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Week That Was

Week That Was: May Day!

by Thor Nystrom
Updated On: October 4, 2018, 4:09 pm ET
  • Trevor May froze up under the bright lights of O.co Coliseum in his major league debut on Saturday, chattering his teeth through two brutal innings in which he walked seven batters. Of his 63 pitches, only 28 went for strikes. In the end, as adrenaline drenched his delivery in excess verve, May gave up four runs, allowing three hits and striking out none. He walked in two runs. It was an ugly, ugly outing—I watched every gruesome pitch between my fingers—but it doesn’t really change anything. This was an awful matchup for May, a green pitcher whose command isn’t always sharp going against a tough, grinding lineup which ranks No. 7 in MLB in on-base percentage and leads baseball in scoring. At this point in his development, May, a prospect a little outside top-100 consideration, is susceptible to outings like this. His arsenal of a good tumbling fastball, quality changeup, and in-development curve is solid but not overpowering. He’s improved his control from his days of excessive wildness, but May struggles to repeat his delivery and his balls jump on him when his mechanics clutch up. When good-but-not great stuff isn’t spotted in the pros, hitters will simply lay off pitches out of the zone and wait until balls drift over the heart. I still believe in May as a dynasty league proposition, and I may just try to make a buy-low offer on him this week, while this stinker is fresh in everyone’s nostrils. There’s no chance May develops into an ace, and very little chance he develops into a No. 2, but he belongs in the big leagues after proving himself at every level of the minors. So long as the Twins don’t use Saturday night as an excuse to exile May to Triple-A again (he had a 2.93 ERA and 91/37 K/BB ratio in 95 innings there, guys—seriously, he’s good), I still think he’s worth the risk in AL-only leagues.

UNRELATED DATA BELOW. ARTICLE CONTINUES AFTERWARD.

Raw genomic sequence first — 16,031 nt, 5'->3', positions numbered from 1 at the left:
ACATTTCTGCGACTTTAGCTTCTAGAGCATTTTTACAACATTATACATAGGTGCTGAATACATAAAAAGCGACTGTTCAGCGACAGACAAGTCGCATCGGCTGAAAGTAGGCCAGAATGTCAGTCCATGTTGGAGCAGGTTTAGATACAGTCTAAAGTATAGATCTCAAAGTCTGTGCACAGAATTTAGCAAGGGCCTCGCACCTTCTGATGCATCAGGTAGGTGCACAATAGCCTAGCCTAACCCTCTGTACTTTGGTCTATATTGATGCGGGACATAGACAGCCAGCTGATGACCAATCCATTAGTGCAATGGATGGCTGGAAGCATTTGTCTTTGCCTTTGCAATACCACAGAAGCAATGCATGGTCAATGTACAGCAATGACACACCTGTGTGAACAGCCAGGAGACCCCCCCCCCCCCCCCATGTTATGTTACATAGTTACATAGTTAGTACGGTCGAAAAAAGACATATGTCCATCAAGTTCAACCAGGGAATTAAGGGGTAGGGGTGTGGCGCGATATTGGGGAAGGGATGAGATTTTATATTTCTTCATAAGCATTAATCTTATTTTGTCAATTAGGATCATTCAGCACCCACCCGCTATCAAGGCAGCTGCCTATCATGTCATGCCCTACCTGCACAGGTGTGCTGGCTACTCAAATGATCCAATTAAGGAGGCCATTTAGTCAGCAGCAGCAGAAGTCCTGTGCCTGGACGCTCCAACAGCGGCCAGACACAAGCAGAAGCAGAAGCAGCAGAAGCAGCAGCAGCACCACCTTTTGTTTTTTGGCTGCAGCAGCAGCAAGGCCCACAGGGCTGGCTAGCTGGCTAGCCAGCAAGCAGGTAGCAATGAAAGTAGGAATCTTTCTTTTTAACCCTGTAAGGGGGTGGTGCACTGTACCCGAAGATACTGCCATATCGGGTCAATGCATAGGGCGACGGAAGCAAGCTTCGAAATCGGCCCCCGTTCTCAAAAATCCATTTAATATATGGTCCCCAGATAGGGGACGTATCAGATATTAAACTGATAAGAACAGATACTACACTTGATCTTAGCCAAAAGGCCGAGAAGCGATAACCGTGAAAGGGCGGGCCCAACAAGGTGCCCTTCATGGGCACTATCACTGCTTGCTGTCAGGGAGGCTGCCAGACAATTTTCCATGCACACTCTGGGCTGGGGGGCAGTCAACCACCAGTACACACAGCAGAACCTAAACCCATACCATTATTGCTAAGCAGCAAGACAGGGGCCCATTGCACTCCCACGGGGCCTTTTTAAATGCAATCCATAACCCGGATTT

• Pirates manager Clint Hurdle said he’ll wait a few days before deciding if Andrew McCutchen needs a stint on the disabled list. McCutchen was expected to miss approximately 3-4 weeks with a fractured rib (an avulsion fracture involving the costochondral cartilage of his left 11th rib, if you want to get technical, Dr. House), but everybody involved is hoping the superstar can gut through the pain. Injuries of the avulsion typically don’t require surgery, with rehab calling for resting and giving the inflammation time to subside. The injury is similar to an oblique injury, and those usually require around four weeks to heal. It would be a shock if McCutchen avoids the DL. It would also give further evidence to the case being made that he is an alien.


  • Brian McCann took a Mike Aviles foul ball off the mask in Friday's win over the Indians. Diagnosed with a mild concussion, the Yankees placed the catcher on the 7-day disabled list the next day. In a corresponding move, catcher Austin Romine was summoned from Triple-A Scranton/Wilkes-Barre. McCann can’t wait for this nightmare season, his first in New York, to conclude. He’s batting just .238 with 13 home runs and 49 RBIs in 103 games. Francisco Cervelli will take most of the at-bats while McCann is out, making him an AL-only plug-and-play this coming week if you’re desperate.


  • Michael Pineda is expected to rejoin the Yankees' rotation on Wednesday in Baltimore. He sat between 92 and 94 mph and had nice life on his slider during Friday’s rehab start with Scranton/Wilkes-Barre. He threw only 72 pitches—below the 90-pitch threshold the Yankees tentatively hoped he’d reach before activation—but David Phelps’ injury accelerated Pineda’s timeline, unless New York unexpectedly decides to give Esmil Rogers one more spot start.


  • Speaking of Yankees, Derek Jeter’s sixth-inning infield single off Corey Kluber on Saturday at Yankee Stadium gave him career hit No. 3,431 and sole possession of sixth place on the all-time hits list. The slow roller that Lonnie Chisenhall couldn’t handle moved Jeter past Hall of Famer Honus Wagner (3,430).


  • Shortly after Joe Nathan blew his sixth save of the season—allowing a run on two hits and two walks to the Blue Jays while collecting just one out—Tigers manager Brad Ausmus repeated Saturday that he's sticking with the veteran as closer. Because whenever you can keep trotting out a 39-year-old with a 5.18 ERA and 1.46 WHIP to protect leads for a World Series favorite, you have to do it. Joakim Soria’s indoctrination into Tigers’ baseball hasn’t gone as swimmingly as hoped—he’s coughed up six runs (five earned) over 4 1/3 innings—and he might be headed to the disabled list after straining his side before Nathan blew the save on Saturday. All of this and more make Joba Chamberlain (2.93 ERA) Detroit’s best reliever. Chamberlain should be closing games yesterday, but I don’t anticipate Ausmus yanking Nathan out of the ninth inning all season. If it hasn’t happened yet, what exactly could change his mind? A 10-run, no-out appearance? A stint in which Nathan refuses to throw overhand? Nathan publicly announcing his heart has always been in Minnesota and he’s been acting as a team-destroying mole all year?